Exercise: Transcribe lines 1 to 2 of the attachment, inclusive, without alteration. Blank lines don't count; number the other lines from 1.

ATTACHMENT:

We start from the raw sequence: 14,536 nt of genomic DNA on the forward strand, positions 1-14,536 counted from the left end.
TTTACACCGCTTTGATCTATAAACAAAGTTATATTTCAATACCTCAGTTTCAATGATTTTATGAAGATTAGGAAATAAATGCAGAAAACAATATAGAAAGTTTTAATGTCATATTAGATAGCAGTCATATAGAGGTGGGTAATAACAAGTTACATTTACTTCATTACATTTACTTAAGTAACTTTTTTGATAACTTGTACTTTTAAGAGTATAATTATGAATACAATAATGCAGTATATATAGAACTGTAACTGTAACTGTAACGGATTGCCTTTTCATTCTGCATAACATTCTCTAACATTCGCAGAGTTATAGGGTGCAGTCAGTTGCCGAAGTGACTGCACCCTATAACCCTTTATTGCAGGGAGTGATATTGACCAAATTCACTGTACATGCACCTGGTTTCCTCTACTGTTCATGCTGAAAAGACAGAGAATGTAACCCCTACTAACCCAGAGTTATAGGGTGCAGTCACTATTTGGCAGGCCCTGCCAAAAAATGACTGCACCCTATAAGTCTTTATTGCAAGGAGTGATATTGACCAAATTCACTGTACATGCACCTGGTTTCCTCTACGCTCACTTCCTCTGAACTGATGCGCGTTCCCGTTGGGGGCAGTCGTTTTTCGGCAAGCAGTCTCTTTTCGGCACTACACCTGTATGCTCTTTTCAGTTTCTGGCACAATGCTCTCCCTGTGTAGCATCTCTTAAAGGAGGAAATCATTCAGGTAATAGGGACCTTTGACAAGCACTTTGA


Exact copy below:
We start from the raw sequence: 14,536 nt of genomic DNA on the forward strand, positions 1-14,536 counted from the left end.
TTTACACCGCTTTGATCTATAAACAAAGTTATATTTCAATACCTCAGTTTCAATGATTTTATGAAGATTAGGAAATAAATGCAGAAAACAATATAGAAAGTTTTAATGTCATATTAGATAGCAGTCATATAGAGGTGGGTAATAACAAGTTACATTTACTTCATTACATTTACTTAAGTAACTTTTTTGATAACTTGTACTTTTAAGAGTATAATTATGAATACAATAATGCAGTATATATAGAACTGTAACTGTAACTGTAACGGATTGCCTTTTCATTCTGCATAACATTCTCTAACATTCGCAGAGTTATAGGGTGCAGTCAGTTGCCGAAGTGACTGCACCCTATAACCCTTTATTGCAGGGAGTGATATTGACCAAATTCACTGTACATGCACCTGGTTTCCTCTACTGTTCATGCTGAAAAGACAGAGAATGTAACCCCTACTAACCCAGAGTTATAGGGTGCAGTCACTATTTGGCAGGCCCTGCCAAAAAATGACTGCACCCTATAAGTCTTTATTGCAAGGAGTGATATTGACCAAATTCACTGTACATGCACCTGGTTTCCTCTACGCTCACTTCCTCTGAACTGATGCGCGTTCCCGTTGGGGGCAGTCGTTTTTCGGCAAGCAGTCTCTTTTCGGCACTACACCTGTATGCTCTTTTCAGTTTCTGGCACAATGCTCTCCCTGTGTAGCATCTCTTAAAGGAGGAAATCATTCAGGTAATAGGGACCTTTGACAAGCACTTTGA